Like most business owners, you’ve probably heard about 100% bonus depreciation. It’s available for a wide range of qualifying asset purchases. But there are many important details to keep straight. Here are five key points about this powerful tax-saving tool:
1. It’s scheduled to phase out. Under current law, 100% bonus depreciation will be phased out in steps for property placed in service in calendar years 2023 through 2027. Thus, an 80% rate will apply to property placed in service in 2023, 60% in 2024, 40% in 2025, and 20% in 2026, and a 0% rate will apply in 2027 and later years. For some aircraft (generally, company planes) and for the pre-January 1, 2027 additions, costs of certain property with a long production period, the phaseout is scheduled to take place a year later, from 2024 to 2028. Of course, Congress could pass (and frequently have in the past) legislation to extend or revise the above rules.
2. Bonus depreciation is available for new and most used property. In the past, used property didn’t qualify. It currently qualifies unless the taxpayer previously used the property or unless the property was acquired in specific forbidden transactions.
3. Taxpayers should sometimes elect to turn it down. Taxpayers can elect to reject bonus depreciation for one or more classes of property. The election out may be useful for certain businesses. These include sole proprietorships and business entities taxed under the rules for partnerships and S corporations that want to prevent “wasting” depreciation deductions by applying them against lower-bracket income in the year property was placed in service — instead of against anticipated higher bracket income in later years. Note that business entities taxed as “regular” corporations (in other words, those that aren’t S corporations) are taxed at a flat rate.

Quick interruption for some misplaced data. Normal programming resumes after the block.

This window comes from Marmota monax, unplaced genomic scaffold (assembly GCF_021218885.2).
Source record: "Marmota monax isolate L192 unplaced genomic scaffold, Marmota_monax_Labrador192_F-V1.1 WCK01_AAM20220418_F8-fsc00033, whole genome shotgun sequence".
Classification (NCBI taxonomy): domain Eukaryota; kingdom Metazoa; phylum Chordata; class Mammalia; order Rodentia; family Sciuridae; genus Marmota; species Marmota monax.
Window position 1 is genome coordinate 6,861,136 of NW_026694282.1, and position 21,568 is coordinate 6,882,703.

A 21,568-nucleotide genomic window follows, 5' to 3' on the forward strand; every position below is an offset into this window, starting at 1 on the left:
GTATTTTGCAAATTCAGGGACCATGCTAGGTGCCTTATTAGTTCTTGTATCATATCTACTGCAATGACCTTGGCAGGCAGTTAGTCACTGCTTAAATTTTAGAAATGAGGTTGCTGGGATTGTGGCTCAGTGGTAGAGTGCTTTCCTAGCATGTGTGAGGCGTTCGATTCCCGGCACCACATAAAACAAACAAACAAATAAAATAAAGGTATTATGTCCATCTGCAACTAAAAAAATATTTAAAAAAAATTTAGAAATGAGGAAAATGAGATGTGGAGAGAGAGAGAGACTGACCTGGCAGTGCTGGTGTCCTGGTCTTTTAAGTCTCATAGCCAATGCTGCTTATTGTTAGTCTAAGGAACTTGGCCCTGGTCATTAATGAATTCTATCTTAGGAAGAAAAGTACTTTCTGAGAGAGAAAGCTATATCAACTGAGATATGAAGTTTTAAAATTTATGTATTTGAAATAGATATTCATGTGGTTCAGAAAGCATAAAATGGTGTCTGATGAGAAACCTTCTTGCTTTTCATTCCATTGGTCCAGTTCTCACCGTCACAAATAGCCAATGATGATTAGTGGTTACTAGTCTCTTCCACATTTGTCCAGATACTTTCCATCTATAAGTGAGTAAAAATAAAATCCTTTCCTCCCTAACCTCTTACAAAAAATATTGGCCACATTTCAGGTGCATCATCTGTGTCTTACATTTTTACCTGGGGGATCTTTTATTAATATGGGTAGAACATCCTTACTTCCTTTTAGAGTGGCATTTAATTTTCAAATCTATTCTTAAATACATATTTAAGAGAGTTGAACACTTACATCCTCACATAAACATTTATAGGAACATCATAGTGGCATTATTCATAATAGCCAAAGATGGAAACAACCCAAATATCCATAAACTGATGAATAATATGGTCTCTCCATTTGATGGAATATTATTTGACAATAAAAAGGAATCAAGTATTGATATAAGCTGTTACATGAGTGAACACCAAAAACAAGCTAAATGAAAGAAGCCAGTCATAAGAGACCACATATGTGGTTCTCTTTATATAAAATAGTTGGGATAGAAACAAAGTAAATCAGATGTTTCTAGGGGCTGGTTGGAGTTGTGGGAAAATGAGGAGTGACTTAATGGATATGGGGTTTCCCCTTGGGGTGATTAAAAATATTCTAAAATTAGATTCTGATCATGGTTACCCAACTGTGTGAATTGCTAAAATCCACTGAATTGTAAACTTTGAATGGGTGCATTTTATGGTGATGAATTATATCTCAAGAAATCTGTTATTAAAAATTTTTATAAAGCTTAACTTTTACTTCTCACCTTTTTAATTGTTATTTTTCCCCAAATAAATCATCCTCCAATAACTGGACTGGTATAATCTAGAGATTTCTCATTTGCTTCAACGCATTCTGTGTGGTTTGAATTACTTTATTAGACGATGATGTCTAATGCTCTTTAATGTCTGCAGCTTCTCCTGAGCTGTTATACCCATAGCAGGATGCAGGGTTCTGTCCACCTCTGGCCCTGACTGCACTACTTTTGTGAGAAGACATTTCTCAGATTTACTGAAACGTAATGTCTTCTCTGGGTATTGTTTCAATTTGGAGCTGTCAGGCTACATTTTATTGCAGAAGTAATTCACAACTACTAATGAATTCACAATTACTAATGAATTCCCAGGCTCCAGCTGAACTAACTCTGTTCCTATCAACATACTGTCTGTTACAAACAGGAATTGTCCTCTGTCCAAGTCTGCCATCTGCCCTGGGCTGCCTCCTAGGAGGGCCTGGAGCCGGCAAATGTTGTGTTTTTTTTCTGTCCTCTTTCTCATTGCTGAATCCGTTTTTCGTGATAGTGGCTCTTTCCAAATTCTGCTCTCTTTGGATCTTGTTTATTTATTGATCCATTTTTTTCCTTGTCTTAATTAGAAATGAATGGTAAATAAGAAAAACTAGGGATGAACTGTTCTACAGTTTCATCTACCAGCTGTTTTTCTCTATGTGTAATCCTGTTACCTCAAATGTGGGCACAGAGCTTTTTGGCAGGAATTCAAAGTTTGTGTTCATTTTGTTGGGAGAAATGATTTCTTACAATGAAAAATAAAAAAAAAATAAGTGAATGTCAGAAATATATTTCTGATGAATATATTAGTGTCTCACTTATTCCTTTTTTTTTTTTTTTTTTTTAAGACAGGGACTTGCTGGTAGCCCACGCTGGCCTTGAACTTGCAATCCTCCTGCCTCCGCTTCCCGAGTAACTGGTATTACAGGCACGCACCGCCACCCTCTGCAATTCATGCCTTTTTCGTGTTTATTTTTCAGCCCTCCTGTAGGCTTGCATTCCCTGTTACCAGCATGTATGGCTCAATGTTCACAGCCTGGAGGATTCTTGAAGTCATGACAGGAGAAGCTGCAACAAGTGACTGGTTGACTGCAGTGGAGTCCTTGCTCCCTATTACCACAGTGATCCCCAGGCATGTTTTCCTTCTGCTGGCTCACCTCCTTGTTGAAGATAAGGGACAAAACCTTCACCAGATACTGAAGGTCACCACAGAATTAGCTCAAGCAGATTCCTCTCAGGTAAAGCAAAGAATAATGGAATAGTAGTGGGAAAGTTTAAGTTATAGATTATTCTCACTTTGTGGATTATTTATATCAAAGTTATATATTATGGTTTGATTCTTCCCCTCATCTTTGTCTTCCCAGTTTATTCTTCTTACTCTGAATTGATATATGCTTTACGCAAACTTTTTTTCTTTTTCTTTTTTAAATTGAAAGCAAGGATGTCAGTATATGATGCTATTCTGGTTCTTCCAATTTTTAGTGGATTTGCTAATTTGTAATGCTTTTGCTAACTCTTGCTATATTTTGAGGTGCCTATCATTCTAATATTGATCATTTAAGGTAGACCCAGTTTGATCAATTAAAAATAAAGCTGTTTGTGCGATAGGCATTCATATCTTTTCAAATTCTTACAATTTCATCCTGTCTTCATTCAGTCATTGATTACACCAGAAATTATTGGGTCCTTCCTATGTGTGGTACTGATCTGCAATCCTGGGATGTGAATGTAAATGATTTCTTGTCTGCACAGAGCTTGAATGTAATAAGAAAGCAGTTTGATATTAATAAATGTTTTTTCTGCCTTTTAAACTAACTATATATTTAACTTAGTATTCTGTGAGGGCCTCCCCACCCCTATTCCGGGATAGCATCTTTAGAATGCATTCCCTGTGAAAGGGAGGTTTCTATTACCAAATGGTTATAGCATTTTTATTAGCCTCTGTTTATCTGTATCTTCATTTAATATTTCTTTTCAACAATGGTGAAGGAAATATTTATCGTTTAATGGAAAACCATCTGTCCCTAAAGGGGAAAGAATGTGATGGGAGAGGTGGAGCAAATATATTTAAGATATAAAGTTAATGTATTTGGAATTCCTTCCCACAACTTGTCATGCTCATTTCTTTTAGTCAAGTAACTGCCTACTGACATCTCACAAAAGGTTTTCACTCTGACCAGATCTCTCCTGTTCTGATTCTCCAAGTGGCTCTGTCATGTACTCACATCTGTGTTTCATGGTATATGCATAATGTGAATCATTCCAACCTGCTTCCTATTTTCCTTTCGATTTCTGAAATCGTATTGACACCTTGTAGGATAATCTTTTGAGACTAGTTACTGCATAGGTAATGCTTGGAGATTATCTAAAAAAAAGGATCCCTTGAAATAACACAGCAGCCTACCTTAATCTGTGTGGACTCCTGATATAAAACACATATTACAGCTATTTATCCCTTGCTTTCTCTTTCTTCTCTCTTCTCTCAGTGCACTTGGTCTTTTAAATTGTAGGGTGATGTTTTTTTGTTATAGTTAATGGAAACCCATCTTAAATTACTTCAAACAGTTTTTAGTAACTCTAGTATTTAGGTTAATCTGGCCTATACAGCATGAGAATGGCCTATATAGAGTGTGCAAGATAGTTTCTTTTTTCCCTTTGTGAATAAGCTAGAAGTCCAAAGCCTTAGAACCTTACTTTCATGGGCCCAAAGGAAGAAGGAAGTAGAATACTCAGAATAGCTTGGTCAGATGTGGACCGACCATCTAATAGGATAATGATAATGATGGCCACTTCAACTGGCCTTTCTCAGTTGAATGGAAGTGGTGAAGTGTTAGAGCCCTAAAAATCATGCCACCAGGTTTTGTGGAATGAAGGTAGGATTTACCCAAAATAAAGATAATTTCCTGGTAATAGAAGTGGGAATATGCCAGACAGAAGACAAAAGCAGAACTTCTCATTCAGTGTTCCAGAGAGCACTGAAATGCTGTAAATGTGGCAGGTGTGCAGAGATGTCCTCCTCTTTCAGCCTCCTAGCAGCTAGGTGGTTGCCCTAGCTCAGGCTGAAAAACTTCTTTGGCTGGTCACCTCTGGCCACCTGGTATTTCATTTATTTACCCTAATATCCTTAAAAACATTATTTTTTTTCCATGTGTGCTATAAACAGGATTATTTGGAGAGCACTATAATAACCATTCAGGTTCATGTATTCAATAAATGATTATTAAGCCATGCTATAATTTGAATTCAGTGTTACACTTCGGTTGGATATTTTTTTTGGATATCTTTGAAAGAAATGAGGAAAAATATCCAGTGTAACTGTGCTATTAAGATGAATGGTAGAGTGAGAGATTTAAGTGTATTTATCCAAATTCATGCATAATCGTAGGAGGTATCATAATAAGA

4. Bonus depreciation is available for certain building improvements. Before the 2017 Tax Cuts and Jobs Act (TCJA), bonus depreciation was available for two types of real property: 1) land improvements other than buildings, such as fencing and parking lots, and 2) qualified improvement property, a broad category of internal improvements made to non-residential buildings after the buildings are placed in service.
The TCJA inadvertently eliminated bonus depreciation for qualified improvement property. However, the CARES Act of 2020 made a retroactive technical correction to the TCJA. The correction makes qualified improvement property placed in service after December 31, 2017, eligible for bonus depreciation.
5. 100% bonus depreciation has reduced the importance of Section 179 expensing. If you own a smaller business, you’ve likely benefited from Sec. 179 expensing. This is an elective benefit that — subject to dollar limits — allows an immediate deduction of the cost of equipment, machinery, off-the-shelf computer software and some building improvements. The deduction was deferred if taxpayers have losses. Sec. 179 has been enhanced by the TCJA, but the availability of 100% bonus depreciation is economically equivalent and has greatly reduced the cases in which Sec. 179 expensing is useful.
The HoganTaylor Tax Practice
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